#10  
Old 11-23-2010, 06:22 AM
2square4u 2square4u is offline
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Quote:
Originally Posted by friedo View Post
Quote:
In our system, the first letters of
the alphabet, a, b , c... represent the constants, the last
letters, x, y, z represent the unknown variables and the middle
letters, m, n, p... represents the parameters.
Naah... Weeelll...

This is not universal. Where I come from, the first letters of the alphabet, a, b , c... usually represent real number constants (integers or non-integers), the last letters, x, y, z represent the unknown variables, the middle letters, i, j, k,... represent counting variables (integers) and n, m,... represent "arbitrarily large numbers" (usually integers)

and thus, y=ax+b is more logical, because a and b can very well be non-integers
  #11  
Old 11-23-2010, 08:07 AM
Balthisar Balthisar is online now
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Quote:
Originally Posted by 2square4u View Post
This is not universal. Where I come from, the first letters of the alphabet, a, b , c... usually represent real number constants (integers or non-integers), the last letters, x, y, z represent the unknown variables, the middle letters, i, j, k,... represent counting variables (integers) and n, m,... represent "arbitrarily large numbers" (usually integers)
Where were "counting variables" used in mathematics before the wide introduction of computers with interpreted/compiled languages? (Serious question; I'm not attacking your statement.)
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Old 11-23-2010, 08:45 AM
Derleth Derleth is offline
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Sorry, can't read.

Last edited by Derleth; 11-23-2010 at 08:45 AM.
  #13  
Old 11-23-2010, 08:52 AM
naita naita is online now
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Quote:
Originally Posted by Balthisar View Post
Where were "counting variables" used in mathematics before the wide introduction of computers with interpreted/compiled languages? (Serious question; I'm not attacking your statement.)
I suspect capital sigma and pi notation predates computers.

ETA: Oh, and Norway uses y = ax + b which goes well with classics such as y = ax^2 + bx +c

Last edited by naita; 11-23-2010 at 08:53 AM. Reason: ETA: ETA
  #14  
Old 11-23-2010, 09:09 AM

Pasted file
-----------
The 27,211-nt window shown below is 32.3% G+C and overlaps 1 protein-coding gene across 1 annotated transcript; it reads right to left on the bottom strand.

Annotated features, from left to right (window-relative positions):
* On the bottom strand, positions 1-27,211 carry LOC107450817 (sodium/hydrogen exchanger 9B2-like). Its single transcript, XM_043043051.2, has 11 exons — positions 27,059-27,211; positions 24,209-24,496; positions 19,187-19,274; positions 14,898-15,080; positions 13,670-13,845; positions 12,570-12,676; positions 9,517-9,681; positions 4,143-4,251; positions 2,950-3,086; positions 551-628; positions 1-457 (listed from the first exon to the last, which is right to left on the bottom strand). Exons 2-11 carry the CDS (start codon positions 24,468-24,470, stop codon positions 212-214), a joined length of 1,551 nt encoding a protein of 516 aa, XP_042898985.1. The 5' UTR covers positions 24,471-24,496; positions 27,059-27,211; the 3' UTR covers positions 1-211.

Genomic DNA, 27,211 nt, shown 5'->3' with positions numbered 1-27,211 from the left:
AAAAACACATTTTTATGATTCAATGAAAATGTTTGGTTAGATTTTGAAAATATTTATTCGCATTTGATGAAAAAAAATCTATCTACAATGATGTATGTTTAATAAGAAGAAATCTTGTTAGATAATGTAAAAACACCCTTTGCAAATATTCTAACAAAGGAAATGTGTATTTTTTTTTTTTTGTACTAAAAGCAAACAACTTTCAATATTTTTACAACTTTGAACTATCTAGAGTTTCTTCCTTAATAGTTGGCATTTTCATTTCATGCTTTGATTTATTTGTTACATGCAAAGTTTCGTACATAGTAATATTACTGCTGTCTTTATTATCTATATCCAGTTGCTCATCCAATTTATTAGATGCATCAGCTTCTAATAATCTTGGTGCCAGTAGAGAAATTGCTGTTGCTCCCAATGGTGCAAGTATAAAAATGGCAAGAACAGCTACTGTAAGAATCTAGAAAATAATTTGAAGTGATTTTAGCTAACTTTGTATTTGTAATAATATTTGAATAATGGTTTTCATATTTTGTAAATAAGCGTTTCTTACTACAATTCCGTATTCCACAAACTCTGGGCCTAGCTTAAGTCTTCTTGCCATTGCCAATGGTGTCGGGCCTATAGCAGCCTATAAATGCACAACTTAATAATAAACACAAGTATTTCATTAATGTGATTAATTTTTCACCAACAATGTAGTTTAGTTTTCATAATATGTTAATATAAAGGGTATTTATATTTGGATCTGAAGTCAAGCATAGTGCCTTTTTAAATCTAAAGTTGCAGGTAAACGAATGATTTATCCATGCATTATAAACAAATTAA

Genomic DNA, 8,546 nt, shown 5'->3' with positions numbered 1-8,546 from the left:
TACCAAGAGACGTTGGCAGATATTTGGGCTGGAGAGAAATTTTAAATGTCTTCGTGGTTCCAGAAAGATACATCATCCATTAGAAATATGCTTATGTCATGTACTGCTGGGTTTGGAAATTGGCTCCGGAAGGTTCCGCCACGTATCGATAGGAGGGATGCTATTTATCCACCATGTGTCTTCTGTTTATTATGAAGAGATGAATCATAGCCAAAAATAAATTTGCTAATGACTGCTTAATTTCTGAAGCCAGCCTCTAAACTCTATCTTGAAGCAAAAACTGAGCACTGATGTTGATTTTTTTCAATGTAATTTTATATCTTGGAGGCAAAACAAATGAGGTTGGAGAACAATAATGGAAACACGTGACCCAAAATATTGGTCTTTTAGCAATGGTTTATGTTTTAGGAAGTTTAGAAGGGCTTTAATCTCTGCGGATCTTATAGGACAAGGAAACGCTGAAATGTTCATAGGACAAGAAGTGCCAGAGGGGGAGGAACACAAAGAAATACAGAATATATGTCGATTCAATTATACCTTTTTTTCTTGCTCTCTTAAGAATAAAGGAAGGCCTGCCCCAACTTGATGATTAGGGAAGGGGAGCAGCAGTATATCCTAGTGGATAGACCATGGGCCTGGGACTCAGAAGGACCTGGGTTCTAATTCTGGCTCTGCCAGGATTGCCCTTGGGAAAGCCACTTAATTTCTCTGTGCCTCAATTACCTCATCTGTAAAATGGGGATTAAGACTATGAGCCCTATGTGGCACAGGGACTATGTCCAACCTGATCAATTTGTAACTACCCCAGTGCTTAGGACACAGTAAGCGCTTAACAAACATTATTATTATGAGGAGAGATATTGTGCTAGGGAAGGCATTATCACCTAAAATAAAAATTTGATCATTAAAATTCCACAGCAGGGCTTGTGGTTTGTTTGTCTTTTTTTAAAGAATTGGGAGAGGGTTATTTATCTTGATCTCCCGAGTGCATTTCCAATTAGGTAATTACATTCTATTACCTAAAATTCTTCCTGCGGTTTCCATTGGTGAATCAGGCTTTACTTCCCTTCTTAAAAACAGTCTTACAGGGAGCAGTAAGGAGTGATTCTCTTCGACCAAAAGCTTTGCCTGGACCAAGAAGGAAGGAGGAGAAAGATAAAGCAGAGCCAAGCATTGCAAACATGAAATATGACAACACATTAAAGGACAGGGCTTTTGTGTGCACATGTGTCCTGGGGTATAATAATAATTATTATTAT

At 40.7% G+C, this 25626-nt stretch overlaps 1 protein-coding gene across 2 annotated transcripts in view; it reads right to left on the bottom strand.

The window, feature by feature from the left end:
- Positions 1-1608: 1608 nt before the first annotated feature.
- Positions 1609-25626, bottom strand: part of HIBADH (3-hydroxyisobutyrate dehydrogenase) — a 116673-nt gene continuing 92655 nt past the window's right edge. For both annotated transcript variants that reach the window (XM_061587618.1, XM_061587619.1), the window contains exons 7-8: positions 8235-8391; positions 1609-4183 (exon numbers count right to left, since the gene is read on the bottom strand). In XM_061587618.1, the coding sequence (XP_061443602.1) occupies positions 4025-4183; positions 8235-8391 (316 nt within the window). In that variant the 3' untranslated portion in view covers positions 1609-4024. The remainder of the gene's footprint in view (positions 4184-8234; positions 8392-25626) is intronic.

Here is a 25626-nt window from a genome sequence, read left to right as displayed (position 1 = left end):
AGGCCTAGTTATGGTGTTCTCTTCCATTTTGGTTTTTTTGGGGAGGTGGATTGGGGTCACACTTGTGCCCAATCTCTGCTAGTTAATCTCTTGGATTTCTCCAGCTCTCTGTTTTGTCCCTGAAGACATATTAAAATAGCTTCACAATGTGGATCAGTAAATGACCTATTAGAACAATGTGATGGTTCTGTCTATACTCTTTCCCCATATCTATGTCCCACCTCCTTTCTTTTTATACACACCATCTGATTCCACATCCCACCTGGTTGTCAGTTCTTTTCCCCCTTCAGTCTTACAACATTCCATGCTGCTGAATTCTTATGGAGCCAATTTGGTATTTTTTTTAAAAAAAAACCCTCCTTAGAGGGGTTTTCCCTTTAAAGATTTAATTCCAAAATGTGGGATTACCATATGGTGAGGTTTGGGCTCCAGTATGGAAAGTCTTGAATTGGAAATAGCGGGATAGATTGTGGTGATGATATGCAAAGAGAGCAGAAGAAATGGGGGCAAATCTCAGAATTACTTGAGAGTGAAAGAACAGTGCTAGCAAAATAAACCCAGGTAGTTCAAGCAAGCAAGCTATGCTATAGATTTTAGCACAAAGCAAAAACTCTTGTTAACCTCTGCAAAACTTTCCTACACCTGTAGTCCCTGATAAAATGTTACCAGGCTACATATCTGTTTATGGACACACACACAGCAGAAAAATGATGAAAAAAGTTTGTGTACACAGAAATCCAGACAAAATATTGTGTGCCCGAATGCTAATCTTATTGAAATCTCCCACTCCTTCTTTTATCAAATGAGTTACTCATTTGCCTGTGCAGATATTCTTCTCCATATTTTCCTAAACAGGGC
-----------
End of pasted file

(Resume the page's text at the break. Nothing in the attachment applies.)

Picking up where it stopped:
2square4u 2square4u is offline
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Quote:
Originally Posted by Balthisar View Post
Where were "counting variables" used in mathematics before the wide introduction of computers with interpreted/compiled languages?
In sums of series, a concept which predates computers by quite a few centuries. Wikipedia entry.
  #15  
Old 11-23-2010, 04:42 PM
Nancarrow Nancarrow is offline
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In Soviet Russia, mx+b=you.
  #16  
Old 11-23-2010, 05:47 PM
Thudlow Boink Thudlow Boink is online now
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Quote:
Originally Posted by Dervorin View Post
To add to the confusion: I was always taught the slope-intercept form as y = mx + c, and a quick round with Google appears to bear out my hypothesis that this is more common than y = mx + b. The former gets about 10 million hits, while the latter only gets about 1.5 million.
And I'm getting different results (56,200 for "y = mx + b"; 29,100 for "y = mx + c"). Maybe because I'm putting quotation marks around them? or because I'm googling from a different location?

Quote:
Originally Posted by Nancarrow View Post
In Soviet Russia, mx+b=you.
Okay, this made me laugh.
  #17  
Old 11-23-2010, 05:57 PM
Dervorin Dervorin is offline
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Quote:
Originally Posted by Thudlow Boink View Post
And I'm getting different results (56,200 for "y = mx + b"; 29,100 for "y = mx + c"). Maybe because I'm putting quotation marks around them? or because I'm googling from a different location?

Okay, this made me laugh.
I didn't put quotes around my phrases; your numbers are much the same as I get when I do: 43,000 vs 24,600. My rapid search seems to have led me astray!
  #18  
Old 11-23-2010, 10:37 PM
GameHat GameHat is offline
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I don't know about b, but back when I took Calculus I remember the teacher telling us m came from monter, which is French for "to climb". Made enough sense to me, but I don't know if that's the proper source.
  #19  
Old 11-23-2010, 11:22 PM
Indistinguishable Indistinguishable is offline
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The explanation that it comes from the French word for "climb" is a mere folk history, unsupported by the evidence.

Last edited by Indistinguishable; 11-23-2010 at 11:22 PM.
  #20  
Old 11-24-2010, 12:24 AM
Raiko Raiko is offline
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The true answer is "because variables hate you."
  #21  
Old 11-24-2010, 01:28 AM
Cunctator Cunctator is offline
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Quote:
Originally Posted by Dervorin View Post
In the UK, Australia, Bahamas, Brunei, Germany, Ghana, India, Indonesia, Ireland, Jamaica, Malaysia, Malta, Nepal, New Zealand, Pakistan, Singapore, Solomon Islands, South Africa, Zambia and Zimbabwe
y = mx + c
It was y = mx + b at my school in Australia in the 1970s.